Tuesday, October 9, 2012

Sledgehammer (1983) dir. David A. Prior

Logline: Apartment party beer-guzzling turns to food fight then to seance and finally to supernatural slaughter. Sledgehammer is a motion picture, and sometimes things happen in it.

Crime in the Past: A boy is locked in a closet by his neglectful mother while she and her lover get it on in the other room before being murdered by somebody who we never discover the identity of but who may have been the boy's jealous father. The boy may have been let out of the closet afterwards, but he might have also died in there and become a ghost that haunts director David A Prior's apartment. As in life, the sequence of events in any given situation can be tough to map out. Sledgehammer is a truly mimetic film.

Bodycount: 7, surprisingly few by way of sledgehammer.

Themes/Moral Code: I don't know. Don't have affairs? Don't abuse your child? What do you want from me, dear reader? Not every low-grade, no-brain slasher film has the thematic complexity of a (ahem) Hospital Massacre (1982).

If you really wanted to press me then I'd tell you that there's some mild repressed homoeroticism from the male party-goers, but more pointedly the young boy (ahem x2) "trapped in the closet" so to speak and getting "revenge" against his "mother" by stabbing "men." (Scare quotes for no particular emphasis).

And then if you wanted to press me further I'd say "Please stop pressing so hard. I'm fragile," but then I'd tell you that there is this one interesting part where this sex scene happens and the virgin is for once not the woman but the beer-guzzling, mustachioed man. It's a pleasant enough inversion of how a scene like this would typically play out. But why does it happen this way? I'm sure you can find David A. Prior's phone number if you search long enough.

Killer's Motivation: A spurned, abused child looking to take revenge against his mother. But he's also a ghost, though a ghost who can be temporarily killed with an axe. He also sometimes transforms into a flabby man wearing flannel, jeans, and a translucent mask. His desire to kill his mother manifests itself as the desire to kill everyone. I guess. In the below clip from the film (there's no evidence of the film possessing a trailer) even the rather thick-headed characters are able to point out the relative inanity of this killer's motivation. Oh well. Billy and Stu were wrong: sometimes it's just more perplexing when the killer doesn't have a motive.

Final Girl: Jonie (Linda McGill) is our final girl, though both her and her boyfriend, Chuck (Ted Prior, director David's brother), survive. Until most everyone else is picked off, her defining characteristics are that she moans for awhile about Chuck backing off from their marriage plans and that a beer can can be balanced fairly well on top of her perm. When the supernatural killer forces her to do something, she proves able enough (she bashes him with a baseball bat and (even better) rigs up an electric doorknob MacGuyver style), but ultimately it's Chuck who incapacitates the killer "for good," allowing them to escape.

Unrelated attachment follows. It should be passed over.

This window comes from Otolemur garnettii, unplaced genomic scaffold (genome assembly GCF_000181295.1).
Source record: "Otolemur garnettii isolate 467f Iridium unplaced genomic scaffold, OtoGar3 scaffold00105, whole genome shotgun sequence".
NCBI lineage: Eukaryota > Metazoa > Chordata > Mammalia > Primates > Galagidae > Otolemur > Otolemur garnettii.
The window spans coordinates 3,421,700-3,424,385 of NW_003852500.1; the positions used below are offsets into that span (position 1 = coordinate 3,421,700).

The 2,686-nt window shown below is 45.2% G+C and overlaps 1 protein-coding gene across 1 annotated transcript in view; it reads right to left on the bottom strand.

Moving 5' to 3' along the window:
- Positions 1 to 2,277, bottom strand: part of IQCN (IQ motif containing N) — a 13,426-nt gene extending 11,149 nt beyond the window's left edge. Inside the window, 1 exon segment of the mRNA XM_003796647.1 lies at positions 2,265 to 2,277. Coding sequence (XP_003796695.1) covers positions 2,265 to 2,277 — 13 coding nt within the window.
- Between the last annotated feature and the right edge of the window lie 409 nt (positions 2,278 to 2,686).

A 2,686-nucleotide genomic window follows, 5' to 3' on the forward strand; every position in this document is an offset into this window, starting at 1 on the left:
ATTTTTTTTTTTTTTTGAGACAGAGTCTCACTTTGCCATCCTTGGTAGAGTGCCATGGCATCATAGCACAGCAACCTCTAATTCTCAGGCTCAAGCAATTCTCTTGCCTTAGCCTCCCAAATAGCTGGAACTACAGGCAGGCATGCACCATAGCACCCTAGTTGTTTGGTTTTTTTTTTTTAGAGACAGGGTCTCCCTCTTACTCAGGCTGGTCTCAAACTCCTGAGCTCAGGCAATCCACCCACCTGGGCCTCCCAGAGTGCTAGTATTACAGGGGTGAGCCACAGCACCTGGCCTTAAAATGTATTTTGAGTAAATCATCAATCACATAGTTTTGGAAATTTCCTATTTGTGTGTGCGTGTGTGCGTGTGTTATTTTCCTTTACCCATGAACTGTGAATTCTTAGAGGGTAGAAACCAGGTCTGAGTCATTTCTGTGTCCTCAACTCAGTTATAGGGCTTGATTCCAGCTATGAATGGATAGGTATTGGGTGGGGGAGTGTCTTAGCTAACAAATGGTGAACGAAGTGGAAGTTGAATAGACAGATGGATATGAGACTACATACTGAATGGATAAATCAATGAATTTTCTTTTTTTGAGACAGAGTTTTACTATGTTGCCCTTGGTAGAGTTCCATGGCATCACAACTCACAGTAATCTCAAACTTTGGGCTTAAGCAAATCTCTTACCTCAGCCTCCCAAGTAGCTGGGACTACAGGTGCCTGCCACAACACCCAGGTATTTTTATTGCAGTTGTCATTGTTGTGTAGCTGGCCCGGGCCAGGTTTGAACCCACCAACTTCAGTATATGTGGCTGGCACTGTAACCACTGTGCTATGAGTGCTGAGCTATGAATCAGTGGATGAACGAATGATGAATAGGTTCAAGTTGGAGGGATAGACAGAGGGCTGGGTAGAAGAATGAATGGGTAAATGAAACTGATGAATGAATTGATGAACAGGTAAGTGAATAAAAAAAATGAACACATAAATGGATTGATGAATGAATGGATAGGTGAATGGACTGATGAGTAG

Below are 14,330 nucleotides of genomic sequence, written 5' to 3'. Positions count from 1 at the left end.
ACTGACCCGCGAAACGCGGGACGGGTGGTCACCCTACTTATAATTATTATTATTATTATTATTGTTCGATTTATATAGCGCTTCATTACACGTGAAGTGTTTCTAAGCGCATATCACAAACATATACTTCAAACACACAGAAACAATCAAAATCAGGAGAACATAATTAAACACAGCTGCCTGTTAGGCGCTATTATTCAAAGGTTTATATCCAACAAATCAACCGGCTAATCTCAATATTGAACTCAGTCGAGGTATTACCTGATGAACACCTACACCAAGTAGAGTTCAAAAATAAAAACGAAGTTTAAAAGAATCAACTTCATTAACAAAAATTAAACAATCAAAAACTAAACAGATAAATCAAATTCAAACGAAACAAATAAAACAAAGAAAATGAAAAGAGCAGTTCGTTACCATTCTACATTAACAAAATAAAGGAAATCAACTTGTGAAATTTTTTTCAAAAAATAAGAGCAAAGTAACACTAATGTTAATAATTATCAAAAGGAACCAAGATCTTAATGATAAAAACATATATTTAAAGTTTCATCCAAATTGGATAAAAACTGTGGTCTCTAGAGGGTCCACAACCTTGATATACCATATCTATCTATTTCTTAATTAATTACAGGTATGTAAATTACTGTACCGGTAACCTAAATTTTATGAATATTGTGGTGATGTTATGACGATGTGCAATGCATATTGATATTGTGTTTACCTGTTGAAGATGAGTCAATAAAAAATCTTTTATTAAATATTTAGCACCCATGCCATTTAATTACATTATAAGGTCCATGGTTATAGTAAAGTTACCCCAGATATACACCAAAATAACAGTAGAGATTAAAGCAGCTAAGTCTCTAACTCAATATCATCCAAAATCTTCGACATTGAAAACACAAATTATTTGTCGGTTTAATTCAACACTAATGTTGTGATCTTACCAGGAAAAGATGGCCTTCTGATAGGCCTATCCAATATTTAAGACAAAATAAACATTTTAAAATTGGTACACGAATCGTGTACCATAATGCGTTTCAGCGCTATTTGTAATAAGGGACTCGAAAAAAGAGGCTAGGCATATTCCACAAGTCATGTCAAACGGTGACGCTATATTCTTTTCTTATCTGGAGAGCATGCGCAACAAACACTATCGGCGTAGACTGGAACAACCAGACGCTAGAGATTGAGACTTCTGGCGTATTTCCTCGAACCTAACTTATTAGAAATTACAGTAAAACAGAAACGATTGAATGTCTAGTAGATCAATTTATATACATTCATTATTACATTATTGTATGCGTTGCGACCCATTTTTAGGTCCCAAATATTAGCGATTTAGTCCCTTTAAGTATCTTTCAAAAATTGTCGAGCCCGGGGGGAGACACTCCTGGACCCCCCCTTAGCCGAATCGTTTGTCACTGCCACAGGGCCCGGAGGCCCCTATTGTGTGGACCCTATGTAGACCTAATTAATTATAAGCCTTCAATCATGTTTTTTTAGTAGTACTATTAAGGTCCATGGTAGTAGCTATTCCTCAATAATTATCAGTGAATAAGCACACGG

The Good, the Bad, & the Cheese: Sledgehammer, as the second ever shot-on-video horror film (coming second only to 1982's Boardinghouse), has built up a solid reputation for being the piece of inept, inexplicable crud that it is. Going into my viewing of the film with such tempered expectations probably helped increase my level of enjoyment of it on some masochistic level that we're all probably better off refraining from exploring. But the levels of ineptitude on display here are staggering: the film may in fact only be twenty minutes long if it weren't for the incessant slow motion sequences (of visually dynamic scenes like "two people walking arm in arm" and "a cord being plugged into an outlet") and static establishing shots, both of which go on for minutes at a time. (At one point the film flashes back to its opening slow motion double homicide, in effect playing out the entirety of that long ordeal twice, and adding an extra few minutes to the padded running time). I wrote in my notes that this would be Zack Snyder's favorite slasher movie, but that's a bad joke. I also wrote in my notes that the sledgehammer is the most interesting character-- I think that one was earnest. The one aspect I thoroughly enjoyed was the overly gratuitous foodfight that our characters engage in around the dinner table-- its gleeful neglect of any sort of limit to its excess reminded me, if only vaguely, of a similar scene in Dusan Makavejev's Sweet Movie (1974), though it couldn't dream of possessing any of that latter scene's transgressive aims. This is, after all, a David A. Prior film we're talking about, his first as a director. I can only guess that some producer saw it and thought, probably aloud, "now, that man can make a horror movie," because a few years later he was given a "real" budget to make another, shot on actual film. That movie became Aerobicide (1987). The 1980s were a weird and wonderful time that, no matter how long and hard we ponder, will never be totally understood.

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